skip to Main Content

How Sensitive Are Trend Yield Projections for U.S. Soybeans to the Starting Year of the Estimation Period?

June 18, 2020
farmdoc daily (10):111
Recommended citation format: Irwin, S. and T. Hubbs. "How Sensitive Are Trend Yield Projections for U.S. Soybeans to the Starting Year of the Estimation Period?." farmdoc daily (10):111, Department of Agricultural and Consumer Economics, University of Illinois at Urbana-Champaign, June 18, 2020. Permalink

The first step in any effort to project soybean yields is estimating the trend, which is the “launch point” when forecasting.  As the summer growing season progresses favorable conditions push projections above trend and unfavorable conditions push projections below trend.  A variety of issues are presented when estimating soybean trend yields and these have been investigated in previous farmdoc daily articles (February 8, 2012; March 19, 2015).  The purpose of this article is to examine the sensitivity of trend projections for the 2020 U.S. average soybean yield to the starting year of the estimation period.  The analysis mirrors that found in a farmdoc daily article last week (June 11, 2020) for corn, where we found that linear trend yield projections for corn in 2020 can vary by as much as 4 bushels per acre simply based on the starting year used for the estimation period.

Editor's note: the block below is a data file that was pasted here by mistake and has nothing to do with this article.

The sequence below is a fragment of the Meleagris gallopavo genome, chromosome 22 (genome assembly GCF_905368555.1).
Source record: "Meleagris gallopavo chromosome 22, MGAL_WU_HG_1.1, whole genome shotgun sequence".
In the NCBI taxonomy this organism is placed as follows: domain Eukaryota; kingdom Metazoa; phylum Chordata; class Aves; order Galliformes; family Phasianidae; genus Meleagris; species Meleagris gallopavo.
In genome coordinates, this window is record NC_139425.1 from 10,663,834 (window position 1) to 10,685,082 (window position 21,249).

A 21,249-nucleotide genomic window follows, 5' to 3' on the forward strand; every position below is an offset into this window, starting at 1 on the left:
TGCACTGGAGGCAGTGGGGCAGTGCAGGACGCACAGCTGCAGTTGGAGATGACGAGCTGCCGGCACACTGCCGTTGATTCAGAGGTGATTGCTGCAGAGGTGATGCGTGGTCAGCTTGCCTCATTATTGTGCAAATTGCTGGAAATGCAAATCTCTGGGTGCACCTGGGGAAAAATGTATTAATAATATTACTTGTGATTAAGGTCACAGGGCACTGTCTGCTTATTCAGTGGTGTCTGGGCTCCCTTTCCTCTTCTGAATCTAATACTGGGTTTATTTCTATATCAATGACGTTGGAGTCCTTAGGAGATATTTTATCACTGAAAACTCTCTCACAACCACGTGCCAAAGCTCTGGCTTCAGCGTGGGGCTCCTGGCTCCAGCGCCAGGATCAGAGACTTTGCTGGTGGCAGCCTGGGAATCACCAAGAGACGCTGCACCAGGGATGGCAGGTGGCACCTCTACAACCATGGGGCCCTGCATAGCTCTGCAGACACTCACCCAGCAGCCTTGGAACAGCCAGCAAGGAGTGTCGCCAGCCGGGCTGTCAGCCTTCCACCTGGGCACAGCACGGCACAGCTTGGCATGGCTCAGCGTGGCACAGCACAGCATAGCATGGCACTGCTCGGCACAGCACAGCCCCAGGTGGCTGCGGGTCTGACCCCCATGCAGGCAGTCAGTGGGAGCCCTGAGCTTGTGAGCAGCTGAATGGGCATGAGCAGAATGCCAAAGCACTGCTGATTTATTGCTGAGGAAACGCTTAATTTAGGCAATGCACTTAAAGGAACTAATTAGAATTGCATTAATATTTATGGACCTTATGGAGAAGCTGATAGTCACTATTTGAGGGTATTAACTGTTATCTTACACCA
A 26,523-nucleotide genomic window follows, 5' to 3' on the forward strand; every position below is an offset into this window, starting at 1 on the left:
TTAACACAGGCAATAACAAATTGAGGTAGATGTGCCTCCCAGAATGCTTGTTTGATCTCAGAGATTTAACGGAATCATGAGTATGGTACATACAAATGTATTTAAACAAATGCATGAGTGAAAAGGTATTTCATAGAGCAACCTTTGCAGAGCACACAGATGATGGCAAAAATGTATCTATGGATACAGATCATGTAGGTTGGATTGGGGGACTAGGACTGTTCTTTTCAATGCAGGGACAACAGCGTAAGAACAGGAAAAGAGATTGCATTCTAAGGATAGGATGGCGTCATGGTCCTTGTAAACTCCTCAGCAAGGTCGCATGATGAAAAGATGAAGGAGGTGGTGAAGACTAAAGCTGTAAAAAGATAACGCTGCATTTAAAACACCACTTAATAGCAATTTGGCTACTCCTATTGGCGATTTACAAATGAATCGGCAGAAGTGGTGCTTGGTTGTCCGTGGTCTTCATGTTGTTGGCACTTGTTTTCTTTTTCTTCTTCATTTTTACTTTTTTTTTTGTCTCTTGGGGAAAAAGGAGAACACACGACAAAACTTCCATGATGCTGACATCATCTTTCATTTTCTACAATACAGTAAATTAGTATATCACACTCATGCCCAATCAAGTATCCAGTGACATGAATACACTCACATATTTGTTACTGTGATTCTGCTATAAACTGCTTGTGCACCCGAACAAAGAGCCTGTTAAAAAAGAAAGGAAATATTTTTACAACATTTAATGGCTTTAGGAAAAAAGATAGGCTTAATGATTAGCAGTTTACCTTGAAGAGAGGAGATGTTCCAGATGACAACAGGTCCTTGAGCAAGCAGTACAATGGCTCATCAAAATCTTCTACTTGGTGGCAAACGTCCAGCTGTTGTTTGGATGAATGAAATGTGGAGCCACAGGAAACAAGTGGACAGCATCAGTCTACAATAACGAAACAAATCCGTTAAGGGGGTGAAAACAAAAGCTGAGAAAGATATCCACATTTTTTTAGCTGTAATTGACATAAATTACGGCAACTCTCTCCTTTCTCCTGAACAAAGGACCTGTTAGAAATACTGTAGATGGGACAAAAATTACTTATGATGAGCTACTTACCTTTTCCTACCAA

Analysis

As shown in Figure 1, U.S. average soybean yields have trended higher since 1960, which we consider to be the starting year of the modern period of soybean production.  A linear trend fit to actual average yields over that period explains 90 percent of the variation in annual average yields, and indicates that yields have increased at a rate of 0.44 bushels per acre per year.  An alternative sometimes considered is the log-linear trend model (take the natural logarithm of yield before regressing on a time index), but this model also implies that the range of trend yield deviations in bushels should expand across time which clearly does not happen.  It should also be noted that an important property of the linear trend model is that the percentage change in trend yields declines over time as the same bushel increase in trend yield is divided by a larger and larger base.  This is consistent with the history of U.S. average soybean yields since 1960.